By choosing Elisabeth French over Nicole Gordon Still for the judicial nomination in Birmingham, the Alabama Democratic Executive Committee (ADEC) revealed a distaste for anyone with connections to the state's political and corporate elite. Because the decision involved a judgeship, the ADEC also seemed to be expressing its concern about the justice system--in Alabama and beyond.
The message, in our view, boils down to this: "We've seen our federal justice system used as a political weapon. We've seen corporate interests buy up our state justice system. Too many Democrats have stood by silently while this happened--and we are sick of it. We support judges who are not beholden to the business or legal establishment. We support judges who apply the law equally to all."
If Obama and other national Democrats ignore this message, they will do so at their peril. And we suspect they will pay a heavy price at the ballot box in November.
Alabama's mainstream press has tended to portray ADEC's decision as based on race. French is black and Still is white--and the nomination came open when Kenya Lavender Marshall, who is black and won the Democratic primary, had her law license suspended over allegations from the Alabama State Bar that she had misappropriated some $30,000 from a client account.
But this is not the first time recently that Alabama Democrats have rejected a candidate who seemed too cozy with the state's elites. Just a few weeks back, Artur Davis was beaten soundly in the party's primary for governor. Davis, who is black, had sought support from the Business Council of Alabama and other corporate types. Still had been appointed to the judicial seat last June by GOP Governor Bob Riley, and we suspect that helped sink her chances with the Democratic committee.
Also, an extraordinary speech by Montgomery attorney Joe Morgan Reed seemed to set the stage for the ADEC's decision. (See video below.) In nominating French, Reed did something that lawyers almost never do--he admitted that our justice system is badly broken. After introducing himself as a member of the "brass knuckles wing of the Democratic Party"--and that fighting spirit seemed to resonate--Reed got down to the painful truth:
"For a lot of you who do not have a law license, I can tell you that one of the worst places you will go is a courtroom. You think you might be treated fairly, but you probably in all likelihood will not be. It is a different kind of justice--one that is Republican and one that is Democrat.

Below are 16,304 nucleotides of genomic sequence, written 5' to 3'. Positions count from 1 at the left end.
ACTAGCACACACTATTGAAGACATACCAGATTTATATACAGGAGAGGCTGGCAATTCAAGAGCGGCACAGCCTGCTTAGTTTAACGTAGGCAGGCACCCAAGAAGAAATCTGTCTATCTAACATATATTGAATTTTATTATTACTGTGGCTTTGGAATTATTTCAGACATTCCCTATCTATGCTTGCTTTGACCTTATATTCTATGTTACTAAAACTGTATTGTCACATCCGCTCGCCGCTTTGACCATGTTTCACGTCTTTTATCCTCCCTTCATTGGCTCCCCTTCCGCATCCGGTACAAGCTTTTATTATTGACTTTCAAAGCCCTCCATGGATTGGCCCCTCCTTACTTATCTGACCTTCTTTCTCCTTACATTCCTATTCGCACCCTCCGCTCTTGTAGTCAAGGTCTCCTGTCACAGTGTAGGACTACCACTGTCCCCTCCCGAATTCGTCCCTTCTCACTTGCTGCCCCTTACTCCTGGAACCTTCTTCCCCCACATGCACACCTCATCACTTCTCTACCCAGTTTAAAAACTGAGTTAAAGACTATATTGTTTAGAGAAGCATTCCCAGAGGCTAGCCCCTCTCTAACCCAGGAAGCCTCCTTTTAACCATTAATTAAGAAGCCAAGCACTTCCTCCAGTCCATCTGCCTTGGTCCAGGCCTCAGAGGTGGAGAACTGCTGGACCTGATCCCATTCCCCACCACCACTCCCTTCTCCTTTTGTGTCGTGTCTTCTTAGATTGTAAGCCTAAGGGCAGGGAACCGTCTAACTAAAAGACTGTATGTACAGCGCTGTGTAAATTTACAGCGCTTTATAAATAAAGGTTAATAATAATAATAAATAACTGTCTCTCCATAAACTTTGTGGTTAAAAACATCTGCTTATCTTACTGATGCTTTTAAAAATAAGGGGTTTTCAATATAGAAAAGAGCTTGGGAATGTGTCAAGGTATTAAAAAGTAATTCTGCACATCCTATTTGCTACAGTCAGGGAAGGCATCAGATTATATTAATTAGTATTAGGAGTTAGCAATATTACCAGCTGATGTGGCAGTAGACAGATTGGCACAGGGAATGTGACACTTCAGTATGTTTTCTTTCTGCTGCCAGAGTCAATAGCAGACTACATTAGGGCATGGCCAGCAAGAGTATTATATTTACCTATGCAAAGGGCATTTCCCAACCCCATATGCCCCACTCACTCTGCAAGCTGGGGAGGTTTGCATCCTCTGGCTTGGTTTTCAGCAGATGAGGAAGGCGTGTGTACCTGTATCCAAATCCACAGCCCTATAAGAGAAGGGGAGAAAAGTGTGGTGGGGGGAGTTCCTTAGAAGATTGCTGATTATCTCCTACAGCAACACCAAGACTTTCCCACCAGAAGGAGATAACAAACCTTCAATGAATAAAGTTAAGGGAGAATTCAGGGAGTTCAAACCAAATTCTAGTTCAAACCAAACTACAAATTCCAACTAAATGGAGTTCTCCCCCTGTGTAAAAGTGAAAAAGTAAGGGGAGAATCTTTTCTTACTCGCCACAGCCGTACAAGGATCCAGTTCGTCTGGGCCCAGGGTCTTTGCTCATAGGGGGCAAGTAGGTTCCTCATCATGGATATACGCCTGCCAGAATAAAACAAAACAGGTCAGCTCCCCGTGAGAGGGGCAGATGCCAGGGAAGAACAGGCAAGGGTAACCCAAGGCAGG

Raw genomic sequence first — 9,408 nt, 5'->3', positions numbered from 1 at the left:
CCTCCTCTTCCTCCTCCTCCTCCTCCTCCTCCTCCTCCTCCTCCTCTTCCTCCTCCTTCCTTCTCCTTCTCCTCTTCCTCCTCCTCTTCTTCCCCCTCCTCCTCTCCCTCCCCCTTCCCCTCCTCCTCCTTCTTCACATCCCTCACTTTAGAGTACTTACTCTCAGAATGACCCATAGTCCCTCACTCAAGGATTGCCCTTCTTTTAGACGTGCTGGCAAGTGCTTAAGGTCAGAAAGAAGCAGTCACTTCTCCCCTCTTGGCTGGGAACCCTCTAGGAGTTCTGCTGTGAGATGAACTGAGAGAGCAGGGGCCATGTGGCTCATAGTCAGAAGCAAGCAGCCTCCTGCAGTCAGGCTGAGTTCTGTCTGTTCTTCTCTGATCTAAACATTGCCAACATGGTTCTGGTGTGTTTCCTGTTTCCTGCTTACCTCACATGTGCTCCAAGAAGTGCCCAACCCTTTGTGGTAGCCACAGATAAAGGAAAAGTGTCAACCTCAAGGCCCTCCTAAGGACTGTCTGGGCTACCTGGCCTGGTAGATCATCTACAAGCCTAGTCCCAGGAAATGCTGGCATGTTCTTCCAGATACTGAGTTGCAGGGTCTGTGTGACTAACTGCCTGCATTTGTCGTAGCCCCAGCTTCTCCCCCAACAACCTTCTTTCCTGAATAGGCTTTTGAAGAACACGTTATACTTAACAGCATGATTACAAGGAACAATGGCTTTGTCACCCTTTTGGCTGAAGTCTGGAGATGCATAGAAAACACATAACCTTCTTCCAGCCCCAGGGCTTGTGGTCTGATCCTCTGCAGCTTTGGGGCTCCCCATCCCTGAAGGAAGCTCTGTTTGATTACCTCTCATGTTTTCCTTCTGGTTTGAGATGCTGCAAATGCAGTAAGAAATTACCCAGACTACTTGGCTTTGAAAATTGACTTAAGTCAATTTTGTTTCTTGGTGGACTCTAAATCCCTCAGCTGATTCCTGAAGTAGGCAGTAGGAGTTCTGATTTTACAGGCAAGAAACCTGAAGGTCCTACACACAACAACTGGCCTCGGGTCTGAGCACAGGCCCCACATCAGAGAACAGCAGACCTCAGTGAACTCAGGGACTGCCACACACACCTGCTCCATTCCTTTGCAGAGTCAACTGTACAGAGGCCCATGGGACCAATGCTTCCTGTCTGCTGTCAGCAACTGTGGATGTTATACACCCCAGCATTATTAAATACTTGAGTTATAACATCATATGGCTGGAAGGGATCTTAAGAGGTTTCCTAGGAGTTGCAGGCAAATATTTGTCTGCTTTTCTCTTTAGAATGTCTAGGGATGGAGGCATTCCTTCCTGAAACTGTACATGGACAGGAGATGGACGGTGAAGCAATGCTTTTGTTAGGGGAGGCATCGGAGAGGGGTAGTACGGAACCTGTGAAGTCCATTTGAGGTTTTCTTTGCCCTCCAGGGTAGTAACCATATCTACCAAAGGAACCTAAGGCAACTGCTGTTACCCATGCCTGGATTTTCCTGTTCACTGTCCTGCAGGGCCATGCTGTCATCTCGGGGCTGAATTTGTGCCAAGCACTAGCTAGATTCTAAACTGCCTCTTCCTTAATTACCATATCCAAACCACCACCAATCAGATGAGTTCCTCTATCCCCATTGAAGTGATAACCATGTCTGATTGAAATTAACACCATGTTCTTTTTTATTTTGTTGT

"We have Democrats who act like Republicans. We have Republicans who are definitely Republicans. We now have an opportunity to put a Democrat . . . a Democrat . . . a Democrat in office. . . . We need a judge who will be a Democrat 24 hours a day, seven days a week, 365 days a year."
With his brief speech, Joe Morgan Reed seemed to seize the day. And his nominee, Elisabeth French, went on to win handily.
No Republican qualified for the race, so French is expected to take her place on the court in January 2011. Many questions remain, including this one: Did the Alabama State Bar treat Kenya Lavender Marshall fairly--or did it have political motives in acting only after Marshall had beaten Still in the Democratic primary?
The Alabama State Bar tends to act in a secretive fashion, so it is hard to answer such questions. The public knows little about the evidence against Marshall, and knows even less about whether she had a valid explanation for the problems with her trust accounts.
We can, however, attempt to compare her case to similar cases that have been before the State Bar. We know of one case in particular from the 1990s that involved three Birmingham lawyers and allegations that they mishandled client funds.
We have been looking back at that earlier case and will write about it shortly. What are our conclusions? Well, we are still working on that. But we know this: The 1990s case involved three white males, and the State Bar's handling of that matter raises serious questions about whether Kenya Lavender Marshall was treated fairly.
For those who have concerns about equal protection and due process in postmodern America, a comparison of how the Alabama State Bar handled the two cases seems to add to the sense that our justice system is corrupt and tainted.
President Obama, so far, has chosen to do virtually nothing about justice issues, choosing to "look forward, not backwards." Progressives in Alabama seem to be saying that they are unhappy with that approach. We suspect the president will continue to ignore such concerns, and his party will pay a price.
Why did Joe Morgan Reed's words resonate in Montgomery, Alabama, last week? Thanks to the folks at Left in Alabama, we can see for ourselves. Here is a video from the event, with Reed's comments starting at about the 2:10 mark. Elisabeth French speaks at about 4:50, and a clearly agitated Nichole Gordon Still speaks at about 6:08.